I’ve been working as a tattoo artist for ten years. For the last few years I’ve been able to work part-time or for chunks of time and live off the savings. I also inherited some money that gives me a cushion/insurance policy in case something goes wrong. Working with [a collective arts project], I’ve had some of my food and housing covered through the collective or else I’ve had cheap or free rent from folks sympathetic to our work. Otherwise I’m covering my costs by working part time or out of my savings.

My money comes from a range of sources. Basically, I do work I believe in, and sometimes I get paid. I get paid some when my articles are published, some for speaking engagements, and some for producing video news segments. I also survive because I have worked as a union organizer, got paid a ton for that, and saved that money.

Social Justice Non-Profit Work (13 folks)
Some of the things that came up for folks working for social justice non-profits was often feeling politically really good about what they are doing, but also dealing with stress on the job, dynamics between board and staff, and burn out.  A couple worried that if they have kids later on, or have to take care of older relatives, they might not be making enough.  Several folks talked about having partners or other means of support that allow them to make it on a fairly modest salary.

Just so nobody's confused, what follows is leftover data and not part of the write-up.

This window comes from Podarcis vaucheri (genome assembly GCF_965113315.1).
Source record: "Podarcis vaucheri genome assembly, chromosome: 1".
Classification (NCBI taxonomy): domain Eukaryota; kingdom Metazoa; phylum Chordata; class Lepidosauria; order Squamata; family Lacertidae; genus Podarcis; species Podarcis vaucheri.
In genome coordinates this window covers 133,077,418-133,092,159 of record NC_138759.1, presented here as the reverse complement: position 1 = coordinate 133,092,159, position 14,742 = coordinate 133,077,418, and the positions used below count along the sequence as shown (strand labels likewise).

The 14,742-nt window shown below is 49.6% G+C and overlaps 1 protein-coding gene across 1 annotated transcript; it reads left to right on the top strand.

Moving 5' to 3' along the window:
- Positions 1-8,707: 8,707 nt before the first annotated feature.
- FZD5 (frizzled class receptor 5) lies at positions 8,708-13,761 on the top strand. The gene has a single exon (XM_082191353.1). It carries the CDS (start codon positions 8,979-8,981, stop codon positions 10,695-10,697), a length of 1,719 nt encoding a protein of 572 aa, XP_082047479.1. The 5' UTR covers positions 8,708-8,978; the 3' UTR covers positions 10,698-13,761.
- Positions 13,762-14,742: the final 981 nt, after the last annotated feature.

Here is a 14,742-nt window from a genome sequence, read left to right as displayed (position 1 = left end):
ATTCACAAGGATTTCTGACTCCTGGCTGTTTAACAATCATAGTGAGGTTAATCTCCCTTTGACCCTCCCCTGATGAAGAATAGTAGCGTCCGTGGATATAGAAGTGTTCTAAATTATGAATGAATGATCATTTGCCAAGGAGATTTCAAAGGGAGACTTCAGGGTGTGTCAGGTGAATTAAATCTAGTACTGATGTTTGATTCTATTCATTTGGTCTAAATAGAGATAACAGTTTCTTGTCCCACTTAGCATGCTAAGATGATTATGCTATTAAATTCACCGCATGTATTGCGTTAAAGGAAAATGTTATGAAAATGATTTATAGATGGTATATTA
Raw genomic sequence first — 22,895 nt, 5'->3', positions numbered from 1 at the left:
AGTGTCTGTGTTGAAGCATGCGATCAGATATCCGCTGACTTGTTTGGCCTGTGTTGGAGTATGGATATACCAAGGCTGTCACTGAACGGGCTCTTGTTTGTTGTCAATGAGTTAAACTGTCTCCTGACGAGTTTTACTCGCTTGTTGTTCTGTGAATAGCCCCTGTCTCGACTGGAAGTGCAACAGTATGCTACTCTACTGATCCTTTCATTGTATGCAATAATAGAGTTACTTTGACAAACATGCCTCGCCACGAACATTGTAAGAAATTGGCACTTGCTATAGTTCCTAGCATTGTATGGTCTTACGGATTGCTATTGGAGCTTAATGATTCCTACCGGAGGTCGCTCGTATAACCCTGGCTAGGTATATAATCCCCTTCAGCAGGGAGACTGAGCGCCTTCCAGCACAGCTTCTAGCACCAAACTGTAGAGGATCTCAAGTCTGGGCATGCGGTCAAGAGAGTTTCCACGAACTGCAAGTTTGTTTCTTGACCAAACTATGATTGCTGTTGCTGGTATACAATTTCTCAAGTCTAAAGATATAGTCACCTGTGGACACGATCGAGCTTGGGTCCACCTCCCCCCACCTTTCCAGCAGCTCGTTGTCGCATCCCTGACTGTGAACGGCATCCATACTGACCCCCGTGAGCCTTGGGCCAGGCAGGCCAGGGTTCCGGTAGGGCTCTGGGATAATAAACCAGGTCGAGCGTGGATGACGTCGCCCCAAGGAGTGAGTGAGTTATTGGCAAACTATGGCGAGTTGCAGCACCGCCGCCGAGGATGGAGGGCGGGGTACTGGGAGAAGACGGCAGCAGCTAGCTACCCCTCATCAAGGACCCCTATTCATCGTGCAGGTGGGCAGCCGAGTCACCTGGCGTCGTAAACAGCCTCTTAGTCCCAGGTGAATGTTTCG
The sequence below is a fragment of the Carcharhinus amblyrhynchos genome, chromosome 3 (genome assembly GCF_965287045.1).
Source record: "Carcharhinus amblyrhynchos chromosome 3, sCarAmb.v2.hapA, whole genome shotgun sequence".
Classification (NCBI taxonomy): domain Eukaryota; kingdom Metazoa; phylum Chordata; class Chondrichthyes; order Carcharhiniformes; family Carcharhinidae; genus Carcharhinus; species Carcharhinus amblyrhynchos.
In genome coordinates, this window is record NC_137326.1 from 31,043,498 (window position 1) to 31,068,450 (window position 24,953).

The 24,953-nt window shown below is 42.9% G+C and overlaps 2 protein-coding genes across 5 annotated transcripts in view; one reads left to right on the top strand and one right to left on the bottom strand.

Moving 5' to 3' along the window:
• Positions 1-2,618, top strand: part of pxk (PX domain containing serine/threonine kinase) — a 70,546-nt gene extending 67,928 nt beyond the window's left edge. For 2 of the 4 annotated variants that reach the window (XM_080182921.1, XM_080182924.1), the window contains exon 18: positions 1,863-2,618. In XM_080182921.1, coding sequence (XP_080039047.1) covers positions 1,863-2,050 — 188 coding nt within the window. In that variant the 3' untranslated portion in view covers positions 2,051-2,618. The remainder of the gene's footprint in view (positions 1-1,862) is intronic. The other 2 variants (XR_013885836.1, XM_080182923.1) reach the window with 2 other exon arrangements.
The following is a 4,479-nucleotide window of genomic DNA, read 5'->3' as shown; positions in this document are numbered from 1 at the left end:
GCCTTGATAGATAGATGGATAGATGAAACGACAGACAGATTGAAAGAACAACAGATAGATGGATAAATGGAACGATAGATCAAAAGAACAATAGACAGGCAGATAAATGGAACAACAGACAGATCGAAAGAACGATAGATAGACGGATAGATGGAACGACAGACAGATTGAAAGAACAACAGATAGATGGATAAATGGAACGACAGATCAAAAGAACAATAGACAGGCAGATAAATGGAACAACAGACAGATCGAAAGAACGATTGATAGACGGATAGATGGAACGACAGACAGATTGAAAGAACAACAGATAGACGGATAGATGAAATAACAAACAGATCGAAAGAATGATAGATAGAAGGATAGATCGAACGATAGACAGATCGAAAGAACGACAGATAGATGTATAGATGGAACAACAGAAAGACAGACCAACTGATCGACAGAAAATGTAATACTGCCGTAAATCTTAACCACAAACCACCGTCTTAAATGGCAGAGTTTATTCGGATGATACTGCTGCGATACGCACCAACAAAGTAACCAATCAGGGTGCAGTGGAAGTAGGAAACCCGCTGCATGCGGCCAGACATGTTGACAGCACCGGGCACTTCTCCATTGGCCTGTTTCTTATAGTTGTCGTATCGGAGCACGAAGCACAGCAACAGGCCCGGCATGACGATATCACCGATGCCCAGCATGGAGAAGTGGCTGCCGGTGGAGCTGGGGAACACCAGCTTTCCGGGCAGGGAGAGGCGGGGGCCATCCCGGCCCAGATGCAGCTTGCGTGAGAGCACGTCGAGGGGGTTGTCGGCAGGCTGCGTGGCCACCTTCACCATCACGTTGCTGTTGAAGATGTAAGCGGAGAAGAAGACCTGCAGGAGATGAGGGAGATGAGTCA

I feel like I’m very lucky to be able to be a “professional activist.” I’ve been able to make a living doing jobs that are making a difference since 2001. it’s a huge change from working in the for-profit world, where I made more money, but didn’t feel like my work made a contribution to anything larger than the company.  My class has definitely made a difference in how I feel about these issues. If I was struggling financially, I wouldn’t be able to afford to take lower-paying nonprofit jobs. I have a partner with an income that could support both of us, and that has given me the financial “safety net” to pursue fulfilling work. Additionally, I’m able to do extra volunteer work rather than having a second job, and I can afford to attend conferences and that type of thing.

I am a paid staff member at a left social justice organization that organizes low-income Latino and Black women around practical issues with a counter-hegemonic lens focused on fighting racism, capitalism, and gender oppression. I don’t get paid enough for the amount of work I do and am expected to do, yet this is the most money I have ever made. Working for and as a part of an organization I do have less personal freedom. Doing construction I could just take off for a few weeks (unpaid) when I wanted, that was the nature of the work. Now, that is not possible. I do feel like I am having a greater impact in the world because I am working on social change full time and developing skills that can advance the fight for social justice. But I am tired.

Union/Labor/Worker Organizing (6 folks)